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Cyprus Launches Drones To Monitor Turkish Gas Drilling In Mediterranean

Daniel B. Markind

This article originally appeared on on October 16, 2019. All rights reserved.

Two of the legal worlds that I straddle – energy and aviation – collided last week in the Mediterranean Sea. The implications for these two disciplines, as well as world security, could be enormous.

The nation of Cyprus deployed drones to monitor Turkish attempts to drill for natural gas in waters claimed by the divided nation. Turkey's action added to the tension in a region already roiling from the migrant problem, the recent Turkish invasion of Syria, and the overall Middle East uncertainty.

To understand the move by Cyprus, we must start with the fact that Turkey invaded Cyprus in 1974 and divided the island in half. Populated mostly by residents of Greek and Turkish ancestry, the island long had been dominated by the more populous Greeks. Most of the island nation, excluding the northern part described below, calls itself the Republic of Cyprus.

Since 1974, Turkey has occupied the northern part of the island, setting up its own rump state called the Turkish Republic of Northern Cyprus, or Northern Cyprus for short. Northern Cyprus is recognized as an independent country by only one nation - Turkey. The Republic of Cyprus continues to declare sovereignty over the disputed north.

The Turkish occupation of the northern half of Cyprus has long been an open sore in the permanently problematic relationship between Greece and Turkey, to say nothing of the internationally recognized nation of Cyprus. Since 2004, Cyprus has been a member of the European Union as a “de facto divided island.” The EU’s official position is that it “fully supports the current negotiations between the leaders of the Greek Cypriot and Turkish Cypriot communities which aim to reach a comprehensive settlement leading to the reunification of the island and establish a bi-zonal, bi-communal federation in which the communities would enjoy political equality.”

Add to this the coming to power, and the consolidation of power, of Turkish President Recep Tayyip Erdogan. Erdogan is the leader of the Justice and Development Party, known as the AKP. This is a Muslim fundamentalist party that has moved slowly but inexorably toward injecting religion into the secular Turkish state first created after World War I by Mustafa Ataturk. Long a western ally, Turkey in the Erdogan era is now a very different place whose commitment to western values has increasingly been questioned.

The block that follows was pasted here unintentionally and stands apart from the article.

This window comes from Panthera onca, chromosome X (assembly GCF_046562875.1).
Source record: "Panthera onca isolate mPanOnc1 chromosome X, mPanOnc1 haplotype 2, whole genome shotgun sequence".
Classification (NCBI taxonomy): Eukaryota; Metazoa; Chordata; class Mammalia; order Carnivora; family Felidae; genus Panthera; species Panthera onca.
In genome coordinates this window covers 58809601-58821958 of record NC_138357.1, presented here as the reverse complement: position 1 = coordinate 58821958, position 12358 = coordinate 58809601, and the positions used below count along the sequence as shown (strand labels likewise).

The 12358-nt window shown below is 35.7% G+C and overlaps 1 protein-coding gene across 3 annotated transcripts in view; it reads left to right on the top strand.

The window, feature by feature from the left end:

Within the last decade, massive natural gas deposits were found in the Mediterranean near the territorial waters of Cyprus, Greece and Israel, three countries from whom Erdogan purposely has distanced Turkey. Erdogan's mistrust was increased when these three reached agreements on the gas, including exploration, development, and the construction of a gas pipeline to Greece. 

For Erdogan, this was too much. He sent the Turkish drilling ship Yaviz to drill for gas inside what Cyprus claims as block 7 of its exclusive economic zone. Cyprus previously had licensed this area to be explored for natural gas by Italy's Eni and France's Total. 

Cyprus responded by purchasing sophisticated Israeli drones and deploying them to shadow the Yaviz. The introduction of the drones increases the risk of accident, raises the possibility in Turkish eyes that the drones might be used for offensive purposes, and adds yet another element of instability into the region.

In airport parlance, drones are known as "UAS's" (Unmanned Aircraft Systems). Their use is incredibly beneficial yet incredibly problematic, for the reasons shown by the Yaviz incident. Monitors are easy and cheap ways to keep "eyes in the sky", but as we saw in Saudi Arabia last month drones can be used for offensive military purposes. The aviation world is struggling mightily with the effects of drones, not sure how to balance the obvious benefits with the potential adverse impacts on world aviation.

Facing massive international pressure over his Syrian incursion, it remains to be seen how far Erdogan will be willing to go to prevent Cyprus, Israel and Greece from developing these Mediterranean gas fields. The failure of the West to stand up to his incursion in Syria may embolden him in other spheres. There is no way to tell. If he does become emboldened, it is not surprising that energy may provide the vehicle for Erdogan to do so. Regardless, we have likely not heard the last of the Mediterranean gas dispute. As with everything else in that region, what might be an economic boon capable of lifting the standard of living for millions could instead become a focal point for further international conflict. Such is the world in which we live.

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